Your first menstruation following surgery may cause your breasts to swell and hurt. You may also experience random, shooting pains for a few months. You can expect some loss of feeling in your nipples and breast skin, caused by the swelling after surgery. This usually fades over the next six weeks or so. In some patients, however, it may last a year or more, and occasionally it may be permanent.
Getting back to normal...!
Although you may be up and about in a day or two, your breasts may still ache occasionally for a couple of weeks. You should avoid lifting or pushing anything heavy for three or four weeks. Dr. Monteiro will give you detailed instructions for resuming your normal activities. Most women can return to work (if it’s not too strenuous) and social activities in about two weeks. But you’ll have much less stamina for several weeks, and should limit your exercises to stretching, bending, and swimming until your energy level returns. You’ll also need a good athletic bra for support. You may be instructed to avoid sex for a week or more, since sexual arousal can cause your incisions to swell, and to avoid anything but gentle contact with your breasts for about six weeks.A small amount of fluid draining from your surgical wound, or some crusting, is normal. If you have any unusual symptoms, such as bleeding or severe pain, don’t hesitate to call Dr. Monteiro.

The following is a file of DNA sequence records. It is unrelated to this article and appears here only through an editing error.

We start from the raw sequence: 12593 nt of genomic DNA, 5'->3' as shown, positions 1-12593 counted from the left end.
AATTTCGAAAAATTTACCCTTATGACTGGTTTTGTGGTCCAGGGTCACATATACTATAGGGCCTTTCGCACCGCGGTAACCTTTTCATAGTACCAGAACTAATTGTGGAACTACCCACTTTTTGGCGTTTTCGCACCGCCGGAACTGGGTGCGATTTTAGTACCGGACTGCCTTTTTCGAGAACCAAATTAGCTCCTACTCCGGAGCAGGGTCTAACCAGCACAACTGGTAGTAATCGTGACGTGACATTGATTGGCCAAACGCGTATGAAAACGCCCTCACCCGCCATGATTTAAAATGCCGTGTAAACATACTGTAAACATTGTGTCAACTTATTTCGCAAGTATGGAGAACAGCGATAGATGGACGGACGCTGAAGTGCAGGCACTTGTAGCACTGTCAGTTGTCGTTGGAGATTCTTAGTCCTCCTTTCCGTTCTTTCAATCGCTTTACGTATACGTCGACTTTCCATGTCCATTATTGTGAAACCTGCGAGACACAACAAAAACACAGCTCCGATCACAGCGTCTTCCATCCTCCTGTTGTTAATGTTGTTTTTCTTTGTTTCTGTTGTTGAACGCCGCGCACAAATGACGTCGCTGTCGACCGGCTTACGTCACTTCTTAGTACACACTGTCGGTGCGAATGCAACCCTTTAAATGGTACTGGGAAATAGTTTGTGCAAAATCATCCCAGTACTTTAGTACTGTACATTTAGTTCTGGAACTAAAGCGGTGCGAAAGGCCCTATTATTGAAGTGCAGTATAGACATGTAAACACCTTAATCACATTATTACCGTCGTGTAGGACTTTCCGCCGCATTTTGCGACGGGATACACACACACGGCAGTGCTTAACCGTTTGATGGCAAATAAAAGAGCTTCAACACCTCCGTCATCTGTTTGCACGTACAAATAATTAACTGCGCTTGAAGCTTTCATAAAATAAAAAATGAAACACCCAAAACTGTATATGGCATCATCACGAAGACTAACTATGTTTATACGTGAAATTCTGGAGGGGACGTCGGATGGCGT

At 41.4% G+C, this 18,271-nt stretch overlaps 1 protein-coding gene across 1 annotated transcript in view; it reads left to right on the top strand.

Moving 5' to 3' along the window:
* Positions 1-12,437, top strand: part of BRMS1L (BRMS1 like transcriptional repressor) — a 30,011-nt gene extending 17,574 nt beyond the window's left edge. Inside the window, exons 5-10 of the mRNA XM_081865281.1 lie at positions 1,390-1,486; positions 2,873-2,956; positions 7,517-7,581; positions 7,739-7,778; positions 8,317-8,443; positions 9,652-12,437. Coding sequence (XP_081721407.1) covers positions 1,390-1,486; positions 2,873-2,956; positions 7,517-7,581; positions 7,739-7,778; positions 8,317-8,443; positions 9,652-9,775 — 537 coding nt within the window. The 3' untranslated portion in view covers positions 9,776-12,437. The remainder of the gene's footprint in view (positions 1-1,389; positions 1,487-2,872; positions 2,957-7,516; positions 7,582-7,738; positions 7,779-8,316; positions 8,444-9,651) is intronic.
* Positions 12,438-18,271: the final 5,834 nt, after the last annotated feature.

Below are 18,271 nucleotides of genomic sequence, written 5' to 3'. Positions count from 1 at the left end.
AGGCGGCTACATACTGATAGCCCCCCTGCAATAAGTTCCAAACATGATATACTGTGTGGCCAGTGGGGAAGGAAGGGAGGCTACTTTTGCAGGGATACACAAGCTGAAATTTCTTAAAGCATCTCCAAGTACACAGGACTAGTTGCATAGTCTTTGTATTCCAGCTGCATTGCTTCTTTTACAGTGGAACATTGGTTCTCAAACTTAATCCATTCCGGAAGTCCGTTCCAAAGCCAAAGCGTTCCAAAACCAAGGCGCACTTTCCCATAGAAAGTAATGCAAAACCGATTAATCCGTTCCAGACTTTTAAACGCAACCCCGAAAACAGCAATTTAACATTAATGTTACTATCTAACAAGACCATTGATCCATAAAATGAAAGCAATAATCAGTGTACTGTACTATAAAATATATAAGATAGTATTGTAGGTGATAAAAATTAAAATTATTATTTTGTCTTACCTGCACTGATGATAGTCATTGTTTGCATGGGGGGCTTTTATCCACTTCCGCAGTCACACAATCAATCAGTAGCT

Your new look
Although much of the swelling and bruising will disappear in the first few weeks, it may be six months to a year before your breasts settle into their new shape. Even then, their shape may fluctuate in response to your hormonal shifts, weight changes, and pregnancy. Dr. Monteiro will make every effort to make your scars as inconspicuous as possible. Still, it’s important to remember that breast reduction scars are extensive and permanent. They often remain lumpy and red for months, then gradually become less obvious, sometimes eventually fading to thin white lines. Fortunately, the scars can usually be placed so that you can wear even low-cut tops.
Of all plastic surgery procedures, breast reduction results in the quickest body-image changes. You’ll be rid of the physical discomfort of large breasts, your body will look better proportioned, and clothes will fit you better. However, as much as you may have desired these changes, you’ll need time to adjust to your new image-as will your family and friends. Be patient with yourself, and with them. Keep in mind why you had this surgery, and chances are that, like most women, you’ll be pleased with the results.